Preventing & Ridding Your Home of Mildew

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Mildew can be found on many different surfaces. It is a thin, black, or sometimes white, growth produced by mold. Molds are simple plants belonging to the group known as fungi. Though molds are always present in the air, those that cause mildew need moisture and certain temperatures to grow. They commonly develop in humid summer weather, especially in closed houses, but can form any time of the year.

Mold spores are present in the air and may settle onto surfaces if there is sufficient moisture. Molds grow on anything from which they can get enough food. In homes they develop most often on cotton, linen, rayon, silk, wool, leather, wood and paper. Many synthetic fibers resist mildew.

Molds that cause mildew flourish wherever it is damp, warm, poorly lighted and/or where air is not circulated — in cellars, crawl spaces of houses without basements and clothing closets. It can also be found on draperies and rugs in basement recreation rooms, on shower curtains and on damp clothes rolled up for ironing. These molds are also likely to grow in a new house because of moisture in the new building materials.

As the molds grow, they cause considerable damage. They leave a musty odor; they discolor fabrics; and sometimes they eat into them until the fabrics rot and fall to pieces. They also discolor leather and paper.

To prevent mold and mildew,keep closets, dresser drawers, basements — any place where mildew is likely to grow — as clean as possible. Soil on dirty articles can supply enough food for mildew to start growing when moisture and temperature are right. Greasy films, such as those that form on kitchen walls, also contain many nutrients on which mildew-causing molds feed.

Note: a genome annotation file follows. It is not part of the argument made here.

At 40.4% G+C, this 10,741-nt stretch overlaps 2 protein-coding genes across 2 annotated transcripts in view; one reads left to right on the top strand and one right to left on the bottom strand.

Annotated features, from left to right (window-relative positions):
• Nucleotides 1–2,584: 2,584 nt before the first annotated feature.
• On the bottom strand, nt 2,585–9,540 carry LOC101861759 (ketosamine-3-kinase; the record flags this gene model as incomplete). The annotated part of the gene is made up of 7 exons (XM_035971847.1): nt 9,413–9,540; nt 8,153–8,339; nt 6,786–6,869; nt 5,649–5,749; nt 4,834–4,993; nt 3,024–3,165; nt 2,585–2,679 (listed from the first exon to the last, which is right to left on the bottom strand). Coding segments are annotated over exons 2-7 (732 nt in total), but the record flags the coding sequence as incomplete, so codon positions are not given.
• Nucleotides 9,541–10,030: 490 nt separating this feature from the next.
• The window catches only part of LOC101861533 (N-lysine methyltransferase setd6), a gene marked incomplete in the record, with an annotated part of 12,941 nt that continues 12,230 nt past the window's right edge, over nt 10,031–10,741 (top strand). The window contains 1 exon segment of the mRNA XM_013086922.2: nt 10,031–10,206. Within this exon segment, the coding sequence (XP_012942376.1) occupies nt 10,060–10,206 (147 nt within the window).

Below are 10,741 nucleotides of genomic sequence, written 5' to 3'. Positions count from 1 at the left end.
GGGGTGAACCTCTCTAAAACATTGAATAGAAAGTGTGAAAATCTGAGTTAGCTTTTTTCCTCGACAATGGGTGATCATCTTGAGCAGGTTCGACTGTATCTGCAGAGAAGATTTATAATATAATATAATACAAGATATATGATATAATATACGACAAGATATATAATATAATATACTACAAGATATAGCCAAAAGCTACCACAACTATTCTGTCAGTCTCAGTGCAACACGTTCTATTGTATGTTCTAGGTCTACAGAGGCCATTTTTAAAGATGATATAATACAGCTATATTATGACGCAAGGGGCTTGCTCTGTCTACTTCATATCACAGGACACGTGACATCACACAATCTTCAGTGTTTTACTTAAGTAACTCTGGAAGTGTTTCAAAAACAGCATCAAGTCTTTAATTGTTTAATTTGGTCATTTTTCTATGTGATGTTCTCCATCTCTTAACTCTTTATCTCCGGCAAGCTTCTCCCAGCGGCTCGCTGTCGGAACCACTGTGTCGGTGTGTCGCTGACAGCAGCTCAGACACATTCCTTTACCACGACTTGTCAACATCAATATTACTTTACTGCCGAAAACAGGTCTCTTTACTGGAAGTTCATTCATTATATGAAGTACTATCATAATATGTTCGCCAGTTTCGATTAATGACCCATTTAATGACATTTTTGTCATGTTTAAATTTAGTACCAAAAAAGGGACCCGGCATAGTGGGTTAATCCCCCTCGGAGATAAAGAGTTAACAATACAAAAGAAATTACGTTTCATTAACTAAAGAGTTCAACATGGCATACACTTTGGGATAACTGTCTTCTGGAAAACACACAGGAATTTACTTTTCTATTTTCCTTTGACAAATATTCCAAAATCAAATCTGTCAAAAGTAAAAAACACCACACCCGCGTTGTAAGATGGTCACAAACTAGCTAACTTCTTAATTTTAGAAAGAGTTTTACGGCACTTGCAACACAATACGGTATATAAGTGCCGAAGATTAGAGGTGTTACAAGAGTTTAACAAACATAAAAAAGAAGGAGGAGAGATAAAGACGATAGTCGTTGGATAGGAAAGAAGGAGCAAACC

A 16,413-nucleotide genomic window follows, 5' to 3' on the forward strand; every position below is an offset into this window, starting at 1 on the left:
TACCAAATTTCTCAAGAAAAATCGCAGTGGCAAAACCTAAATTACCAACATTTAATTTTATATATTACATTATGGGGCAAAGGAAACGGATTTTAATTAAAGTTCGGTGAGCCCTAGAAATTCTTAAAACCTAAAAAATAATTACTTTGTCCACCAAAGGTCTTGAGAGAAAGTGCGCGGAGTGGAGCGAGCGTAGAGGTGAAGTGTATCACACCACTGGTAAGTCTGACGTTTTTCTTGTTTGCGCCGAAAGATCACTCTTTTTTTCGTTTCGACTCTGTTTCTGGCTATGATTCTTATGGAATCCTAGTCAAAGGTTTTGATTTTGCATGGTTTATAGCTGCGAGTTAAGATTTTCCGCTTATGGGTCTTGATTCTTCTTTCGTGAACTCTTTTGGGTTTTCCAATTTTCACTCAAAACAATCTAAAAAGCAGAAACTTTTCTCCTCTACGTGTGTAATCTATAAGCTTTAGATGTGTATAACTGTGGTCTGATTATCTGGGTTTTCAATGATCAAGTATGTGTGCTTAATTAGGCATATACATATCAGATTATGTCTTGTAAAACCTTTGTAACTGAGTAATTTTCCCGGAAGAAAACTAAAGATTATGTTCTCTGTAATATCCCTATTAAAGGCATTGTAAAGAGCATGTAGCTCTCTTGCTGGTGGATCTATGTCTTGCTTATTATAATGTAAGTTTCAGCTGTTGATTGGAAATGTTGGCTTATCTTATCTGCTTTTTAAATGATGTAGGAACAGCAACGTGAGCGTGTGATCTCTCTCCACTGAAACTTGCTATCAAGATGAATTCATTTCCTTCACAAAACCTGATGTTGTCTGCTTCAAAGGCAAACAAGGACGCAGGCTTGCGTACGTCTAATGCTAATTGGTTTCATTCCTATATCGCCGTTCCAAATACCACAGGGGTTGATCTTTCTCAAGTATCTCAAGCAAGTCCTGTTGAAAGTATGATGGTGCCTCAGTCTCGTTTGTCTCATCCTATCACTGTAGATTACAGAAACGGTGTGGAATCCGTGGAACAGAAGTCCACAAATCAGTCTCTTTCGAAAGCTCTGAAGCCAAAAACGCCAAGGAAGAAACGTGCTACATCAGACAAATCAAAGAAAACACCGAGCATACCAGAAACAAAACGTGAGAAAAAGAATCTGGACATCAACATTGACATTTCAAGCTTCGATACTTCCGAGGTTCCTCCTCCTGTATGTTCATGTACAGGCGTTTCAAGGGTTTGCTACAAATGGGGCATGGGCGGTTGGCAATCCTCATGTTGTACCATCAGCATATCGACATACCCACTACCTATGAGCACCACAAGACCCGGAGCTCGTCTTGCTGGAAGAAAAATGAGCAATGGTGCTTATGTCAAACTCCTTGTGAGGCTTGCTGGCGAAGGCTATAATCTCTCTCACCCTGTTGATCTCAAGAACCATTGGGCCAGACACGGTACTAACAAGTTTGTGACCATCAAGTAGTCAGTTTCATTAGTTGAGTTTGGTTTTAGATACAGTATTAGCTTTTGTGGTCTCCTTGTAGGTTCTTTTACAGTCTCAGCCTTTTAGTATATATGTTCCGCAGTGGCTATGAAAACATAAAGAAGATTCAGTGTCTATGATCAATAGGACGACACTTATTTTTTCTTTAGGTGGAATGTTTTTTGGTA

Clean clothing is less likely to mildew than soiled clothing. Because most synthetic fibers, such as acetate, acrylic, polyester and nylon, are resistant to mildew, clean fabrics of these fibers will not support mold growth. But even on these fabrics, soil may supply food to start mildew. Clean all soiled fabrics thoroughly, regardless of fiber type to help prevent them from mildewing.

A damp basement, or any other structure, is often caused by moisture condensation from humid air settling onto cooler surfaces. Excessive moisture may indicate that repairs or additional insulation are needed. Replace cracked or defective mortar in masonry surfaces. Some basements are continually wet from water leaking through crevices in the wall. Make sure outside drainage is adequate. For waterproofing concrete and other masonry walls above ground, apply two coats of cement paint. Waterproofed coatings to seal absorbent brick and other outside surfaces may be needed.

Spread a layer of moisture-barrier material over the soil in crawl spaces under houses. Heavy polyethylene plastic film works well as a moisture barrier in crawl spaces. Good ventilation is important. In extreme cases, a fan or blower may be needed to move the humid air from under the building. Crawl space dehumidifiers can also provide moisture control.

In the laundry room, exhausting the clothes dryer to the outside is necessary to direct moist warm air away from the interior of your home. In bathrooms and kitchens use exhaust fans to pull moist air out of the home.

Next week: Part 2: Preventing and Ridding Your Home of Mildew

Source: University of Missouri